This is a roundup of coronavirus news and announcements from New York State and Hudson Valley and Catskills counties published on Tuesday, August 11 and Wednesday, August 12.
NEW YORK STATE
422,703 cases confirmed (700 new)
6,728,481 tests performed (87,776 new)
Positive test rate: 0.79%
25,218 deaths (7 new)
558 current hospitalizations
123 current ICU admissions
New York State coronavirus page
New York State official pressroom
Hotline: (888) 364-3065
A Columbia County nursing home sent residents sick with COVID-19 to hospitals to die so they wouldn’t show up on the nursing home’s death count, a blockbuster ProPublica story claimed this week. Columbia County health director Jack Mabb told the news outlet that the Grand Rehabilitation and Nursing at Barnwell in Valatie sent 18 residents to local hospitals within five weeks, all with orders saying that no extraordinary measures should be taken to keep them alive. “There are very few legitimate reasons for a nursing home to send seriously ill residents with do-not-resuscitate orders to a hospital unless there is a real chance that their conditions could be improved,” Mabb told ProPublica. Governor Andrew Cuomo and top New York State health officials have not released any data on how many nursing home residents have died in hospitals, and Cuomo has dismissed criticism of the state’s handling of nursing homes in the pandemic as partisan politics—a charge that is a little tougher to credibly stick ProPublica with than the New York Post, whose reporters have been following the nursing home issue with dogged persistence.
The pandemic is going to cost New York State hospitals billions of dollars in lost revenue from elective procedure cancellations and patients wary of receiving care, hospital leaders said at a Wednesday hearing in the New York State legislature.
State Department of Health commissioner Howard Zucker, who skipped a Monday legislative hearing on nursing homes, showed up to Wednesday’s hospital hearing to testify. Zucker deflected legislators’ questions about how many New York State nursing home residents died in hospitals, and denied reports that New York hospitals were desperately short of personal protective equipment at the height of the pandemic, when photos of nurses wearing garbage bags for gowns were going viral on social media. Also testifying on Wednesday: Ken Raske, president of the Greater New York Hospital Association, who defended his organization’s role in crafting legislation that shields hospitals and nursing homes from liability for actions taken during the pandemic. “We lobbied extensively for the immunity law, and I’m proud to have done it,” Raske said.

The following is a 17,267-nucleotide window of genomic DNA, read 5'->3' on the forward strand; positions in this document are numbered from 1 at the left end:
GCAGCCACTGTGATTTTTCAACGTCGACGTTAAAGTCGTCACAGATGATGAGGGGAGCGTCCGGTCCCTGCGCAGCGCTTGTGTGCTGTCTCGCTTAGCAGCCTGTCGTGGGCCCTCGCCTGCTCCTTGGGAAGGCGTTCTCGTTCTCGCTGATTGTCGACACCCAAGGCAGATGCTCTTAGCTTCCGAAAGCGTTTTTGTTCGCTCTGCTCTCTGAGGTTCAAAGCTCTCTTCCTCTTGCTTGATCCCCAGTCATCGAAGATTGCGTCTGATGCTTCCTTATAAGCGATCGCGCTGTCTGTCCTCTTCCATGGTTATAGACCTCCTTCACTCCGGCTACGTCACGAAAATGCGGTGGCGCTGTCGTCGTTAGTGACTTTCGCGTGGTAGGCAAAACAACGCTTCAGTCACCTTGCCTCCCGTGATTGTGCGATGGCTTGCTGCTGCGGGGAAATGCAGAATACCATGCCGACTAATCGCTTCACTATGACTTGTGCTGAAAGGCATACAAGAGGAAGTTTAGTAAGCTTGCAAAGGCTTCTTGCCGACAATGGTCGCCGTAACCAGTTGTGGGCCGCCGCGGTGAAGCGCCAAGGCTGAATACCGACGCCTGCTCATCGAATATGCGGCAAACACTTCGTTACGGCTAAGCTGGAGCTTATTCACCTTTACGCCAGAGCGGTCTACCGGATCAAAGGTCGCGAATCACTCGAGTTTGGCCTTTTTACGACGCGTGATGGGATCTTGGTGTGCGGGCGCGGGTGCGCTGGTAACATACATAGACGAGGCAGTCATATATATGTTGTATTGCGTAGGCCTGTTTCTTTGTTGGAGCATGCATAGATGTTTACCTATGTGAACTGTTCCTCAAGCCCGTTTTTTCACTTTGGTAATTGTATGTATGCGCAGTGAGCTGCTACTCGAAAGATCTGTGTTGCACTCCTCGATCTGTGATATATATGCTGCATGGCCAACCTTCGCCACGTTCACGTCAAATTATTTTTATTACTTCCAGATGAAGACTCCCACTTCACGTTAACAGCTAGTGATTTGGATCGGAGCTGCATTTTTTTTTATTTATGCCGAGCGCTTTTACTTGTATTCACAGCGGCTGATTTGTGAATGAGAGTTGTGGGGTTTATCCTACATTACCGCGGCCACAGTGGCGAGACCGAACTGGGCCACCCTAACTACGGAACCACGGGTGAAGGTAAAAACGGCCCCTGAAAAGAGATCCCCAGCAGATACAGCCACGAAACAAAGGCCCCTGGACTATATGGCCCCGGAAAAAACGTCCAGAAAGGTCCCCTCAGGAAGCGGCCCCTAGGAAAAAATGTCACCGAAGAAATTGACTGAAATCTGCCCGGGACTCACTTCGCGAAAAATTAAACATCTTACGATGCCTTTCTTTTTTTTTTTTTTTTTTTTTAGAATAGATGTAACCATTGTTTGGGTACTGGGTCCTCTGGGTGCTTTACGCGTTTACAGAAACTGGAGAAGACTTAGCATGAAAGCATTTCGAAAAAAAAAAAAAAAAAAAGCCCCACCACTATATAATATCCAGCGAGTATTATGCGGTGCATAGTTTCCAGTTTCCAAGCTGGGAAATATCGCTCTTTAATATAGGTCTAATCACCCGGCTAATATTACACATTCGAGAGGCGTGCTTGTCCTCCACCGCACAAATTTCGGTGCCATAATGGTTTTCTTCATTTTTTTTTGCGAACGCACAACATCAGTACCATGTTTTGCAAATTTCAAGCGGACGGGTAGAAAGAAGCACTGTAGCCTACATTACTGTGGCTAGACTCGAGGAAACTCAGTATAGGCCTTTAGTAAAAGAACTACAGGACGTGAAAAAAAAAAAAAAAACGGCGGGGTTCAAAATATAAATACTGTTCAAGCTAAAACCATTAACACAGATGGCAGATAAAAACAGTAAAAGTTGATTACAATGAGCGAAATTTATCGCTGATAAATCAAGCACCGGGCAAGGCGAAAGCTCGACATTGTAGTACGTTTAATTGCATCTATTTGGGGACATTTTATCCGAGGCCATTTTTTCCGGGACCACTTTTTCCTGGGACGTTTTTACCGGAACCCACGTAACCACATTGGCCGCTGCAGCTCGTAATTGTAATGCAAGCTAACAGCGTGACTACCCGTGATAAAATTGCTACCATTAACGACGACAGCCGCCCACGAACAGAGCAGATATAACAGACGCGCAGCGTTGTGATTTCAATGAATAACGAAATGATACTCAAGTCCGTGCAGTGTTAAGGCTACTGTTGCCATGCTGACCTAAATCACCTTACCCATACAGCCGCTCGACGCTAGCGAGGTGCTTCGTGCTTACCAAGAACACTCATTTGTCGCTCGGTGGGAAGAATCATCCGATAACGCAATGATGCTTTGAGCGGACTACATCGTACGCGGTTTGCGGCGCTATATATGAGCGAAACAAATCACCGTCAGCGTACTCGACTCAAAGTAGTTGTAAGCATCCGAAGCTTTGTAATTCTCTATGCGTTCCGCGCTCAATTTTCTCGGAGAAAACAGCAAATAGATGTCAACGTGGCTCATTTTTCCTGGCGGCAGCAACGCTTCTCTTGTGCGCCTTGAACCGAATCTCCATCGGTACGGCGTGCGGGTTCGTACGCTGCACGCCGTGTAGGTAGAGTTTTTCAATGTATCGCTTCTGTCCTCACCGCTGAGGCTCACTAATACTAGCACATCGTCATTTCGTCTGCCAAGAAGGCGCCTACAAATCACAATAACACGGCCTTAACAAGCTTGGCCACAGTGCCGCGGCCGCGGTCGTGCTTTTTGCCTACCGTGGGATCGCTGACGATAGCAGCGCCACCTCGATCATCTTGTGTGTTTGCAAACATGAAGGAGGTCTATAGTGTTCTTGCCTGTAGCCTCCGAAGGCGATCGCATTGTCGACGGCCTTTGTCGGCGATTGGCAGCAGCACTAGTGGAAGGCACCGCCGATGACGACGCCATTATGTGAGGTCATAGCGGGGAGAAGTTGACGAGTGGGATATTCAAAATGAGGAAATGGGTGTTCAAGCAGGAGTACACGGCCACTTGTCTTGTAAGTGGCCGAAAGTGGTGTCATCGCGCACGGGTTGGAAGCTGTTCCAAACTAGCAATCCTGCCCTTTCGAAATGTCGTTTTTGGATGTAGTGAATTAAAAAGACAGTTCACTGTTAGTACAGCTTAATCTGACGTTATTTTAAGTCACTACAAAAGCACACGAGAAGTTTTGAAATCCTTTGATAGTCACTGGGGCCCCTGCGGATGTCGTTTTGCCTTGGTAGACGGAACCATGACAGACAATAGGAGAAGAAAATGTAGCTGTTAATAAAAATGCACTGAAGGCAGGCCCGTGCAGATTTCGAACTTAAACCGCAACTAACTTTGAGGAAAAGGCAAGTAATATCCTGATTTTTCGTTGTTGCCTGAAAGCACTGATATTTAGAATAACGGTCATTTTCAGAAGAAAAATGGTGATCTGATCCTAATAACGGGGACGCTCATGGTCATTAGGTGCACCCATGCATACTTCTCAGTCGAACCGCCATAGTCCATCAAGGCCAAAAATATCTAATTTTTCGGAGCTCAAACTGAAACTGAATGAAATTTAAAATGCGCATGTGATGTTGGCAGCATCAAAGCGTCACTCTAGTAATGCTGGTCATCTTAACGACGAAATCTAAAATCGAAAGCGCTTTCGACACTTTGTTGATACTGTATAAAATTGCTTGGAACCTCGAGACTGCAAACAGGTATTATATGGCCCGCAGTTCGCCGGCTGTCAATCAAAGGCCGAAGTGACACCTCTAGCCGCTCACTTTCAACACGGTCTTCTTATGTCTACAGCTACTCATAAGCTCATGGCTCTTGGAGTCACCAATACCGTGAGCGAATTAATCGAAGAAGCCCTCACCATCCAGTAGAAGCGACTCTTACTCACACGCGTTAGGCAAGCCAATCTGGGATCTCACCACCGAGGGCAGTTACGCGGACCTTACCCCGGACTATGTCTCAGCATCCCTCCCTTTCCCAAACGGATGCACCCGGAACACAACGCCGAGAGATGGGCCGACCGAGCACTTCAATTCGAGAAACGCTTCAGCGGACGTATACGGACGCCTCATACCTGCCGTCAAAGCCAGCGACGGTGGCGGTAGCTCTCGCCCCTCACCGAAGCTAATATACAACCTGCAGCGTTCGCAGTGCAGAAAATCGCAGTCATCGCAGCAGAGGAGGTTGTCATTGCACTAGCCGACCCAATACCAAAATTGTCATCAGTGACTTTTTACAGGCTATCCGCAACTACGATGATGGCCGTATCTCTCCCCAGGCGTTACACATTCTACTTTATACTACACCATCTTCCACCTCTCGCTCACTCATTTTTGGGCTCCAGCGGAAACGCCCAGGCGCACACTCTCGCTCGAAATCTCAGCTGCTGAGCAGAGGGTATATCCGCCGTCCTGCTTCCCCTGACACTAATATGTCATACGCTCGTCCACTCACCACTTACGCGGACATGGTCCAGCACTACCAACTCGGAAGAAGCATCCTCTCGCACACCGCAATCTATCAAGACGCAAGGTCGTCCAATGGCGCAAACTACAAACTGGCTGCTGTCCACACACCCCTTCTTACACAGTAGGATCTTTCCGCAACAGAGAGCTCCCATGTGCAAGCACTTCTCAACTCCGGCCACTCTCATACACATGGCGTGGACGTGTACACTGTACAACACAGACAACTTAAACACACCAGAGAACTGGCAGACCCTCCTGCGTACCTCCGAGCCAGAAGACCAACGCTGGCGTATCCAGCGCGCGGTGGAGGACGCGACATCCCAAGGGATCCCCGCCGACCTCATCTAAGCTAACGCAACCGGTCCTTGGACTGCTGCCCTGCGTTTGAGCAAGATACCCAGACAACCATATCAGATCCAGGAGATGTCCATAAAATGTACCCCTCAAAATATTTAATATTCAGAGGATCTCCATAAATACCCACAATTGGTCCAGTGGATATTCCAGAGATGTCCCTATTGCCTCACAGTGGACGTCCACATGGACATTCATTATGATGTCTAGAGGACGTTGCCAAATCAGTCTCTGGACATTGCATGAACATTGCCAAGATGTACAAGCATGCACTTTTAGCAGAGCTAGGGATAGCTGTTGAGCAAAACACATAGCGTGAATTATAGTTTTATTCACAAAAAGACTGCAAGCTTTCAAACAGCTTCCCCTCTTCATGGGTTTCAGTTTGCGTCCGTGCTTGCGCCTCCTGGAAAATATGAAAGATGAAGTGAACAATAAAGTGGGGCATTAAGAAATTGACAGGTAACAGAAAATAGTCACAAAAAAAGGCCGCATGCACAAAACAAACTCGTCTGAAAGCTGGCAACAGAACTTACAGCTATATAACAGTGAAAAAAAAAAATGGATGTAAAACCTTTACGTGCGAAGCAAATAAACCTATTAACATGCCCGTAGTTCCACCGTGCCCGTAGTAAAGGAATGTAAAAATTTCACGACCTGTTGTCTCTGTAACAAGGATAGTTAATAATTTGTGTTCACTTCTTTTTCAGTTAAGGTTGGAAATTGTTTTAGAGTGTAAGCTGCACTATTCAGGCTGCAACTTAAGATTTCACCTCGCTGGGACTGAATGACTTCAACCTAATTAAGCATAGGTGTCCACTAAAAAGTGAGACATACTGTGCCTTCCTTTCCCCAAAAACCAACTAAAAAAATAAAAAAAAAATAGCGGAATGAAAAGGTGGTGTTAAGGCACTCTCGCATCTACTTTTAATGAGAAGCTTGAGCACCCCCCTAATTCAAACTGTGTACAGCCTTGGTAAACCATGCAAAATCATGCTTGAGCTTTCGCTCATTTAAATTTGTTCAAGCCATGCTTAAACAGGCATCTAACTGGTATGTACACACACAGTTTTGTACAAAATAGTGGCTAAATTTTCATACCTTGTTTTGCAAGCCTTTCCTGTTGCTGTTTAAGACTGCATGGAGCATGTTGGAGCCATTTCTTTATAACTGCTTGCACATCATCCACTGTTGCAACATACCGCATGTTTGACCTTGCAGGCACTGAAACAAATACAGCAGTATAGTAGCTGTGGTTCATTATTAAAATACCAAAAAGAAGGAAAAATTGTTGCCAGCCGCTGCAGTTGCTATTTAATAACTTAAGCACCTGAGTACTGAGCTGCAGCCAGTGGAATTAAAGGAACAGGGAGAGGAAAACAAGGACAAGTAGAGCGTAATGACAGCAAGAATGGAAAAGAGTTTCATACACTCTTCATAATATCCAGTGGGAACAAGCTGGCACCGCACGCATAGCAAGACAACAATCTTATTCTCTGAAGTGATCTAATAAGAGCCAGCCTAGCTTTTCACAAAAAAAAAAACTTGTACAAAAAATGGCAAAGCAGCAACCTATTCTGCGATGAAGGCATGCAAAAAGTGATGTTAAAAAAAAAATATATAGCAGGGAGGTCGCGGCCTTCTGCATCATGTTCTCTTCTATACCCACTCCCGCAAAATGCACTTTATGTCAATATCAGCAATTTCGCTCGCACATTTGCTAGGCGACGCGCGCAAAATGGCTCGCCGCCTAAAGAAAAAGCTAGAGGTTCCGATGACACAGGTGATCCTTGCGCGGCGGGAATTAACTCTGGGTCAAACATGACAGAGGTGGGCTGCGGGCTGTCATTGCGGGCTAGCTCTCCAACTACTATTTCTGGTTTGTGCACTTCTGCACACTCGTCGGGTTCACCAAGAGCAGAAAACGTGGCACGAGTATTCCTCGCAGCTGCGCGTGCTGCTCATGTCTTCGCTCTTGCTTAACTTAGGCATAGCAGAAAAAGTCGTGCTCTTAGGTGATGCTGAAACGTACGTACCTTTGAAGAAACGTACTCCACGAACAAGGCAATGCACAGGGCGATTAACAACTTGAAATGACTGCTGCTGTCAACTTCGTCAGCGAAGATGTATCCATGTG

State legislators also got an earful this week about election problems during the June primary, in a hearing aimed at ensuring that the problems that plagued New York elections this summer don’t happen again on a larger scale in November. “Administrators are looking at a logistical nightmare unfolding at the feet of a notoriously antiquated and byzantine elections system, which typically conducts 95 percent of voting in person, during a pandemic and with the anticipation of record-breaking turnout,” the Gotham Gazette writes. What could go wrong?
The Gotham Gazette also has a handy guide to various election reform efforts that are working their way through the New York State legislative process, awaiting action by Gov. Cuomo, or both.
That $400-a-week emergency unemployment benefit President Donald Trump is promising out-of-work Americans via a recent executive order might be only $300 by the time it takes effect: States largely aren’t prepared to take on funding a quarter of the payments, and they’re not required to, the Washington Post reports.
If re-elected, Trump is seeking to enshrine his recent pandemic emergency executive order in law and put a permanent end to the payroll tax that funds Social Security, a move that has even members of his own party worried. “It creates a public relations problem,” Republican Senator Chuck Grassley of Iowa told The Hill. “Social Security people think we’re raiding the Social Security fund. And we are raiding it, but we have always put in general fund revenue in it so it is made whole.”
Months into the pandemic, New York State farm workers still aren’t getting the protection they need to stay safe, workers and advocates said in a Tuesday news conference. Several large COVID-19 outbreaks in upstate New York have occurred in agricultural and food processing workplaces.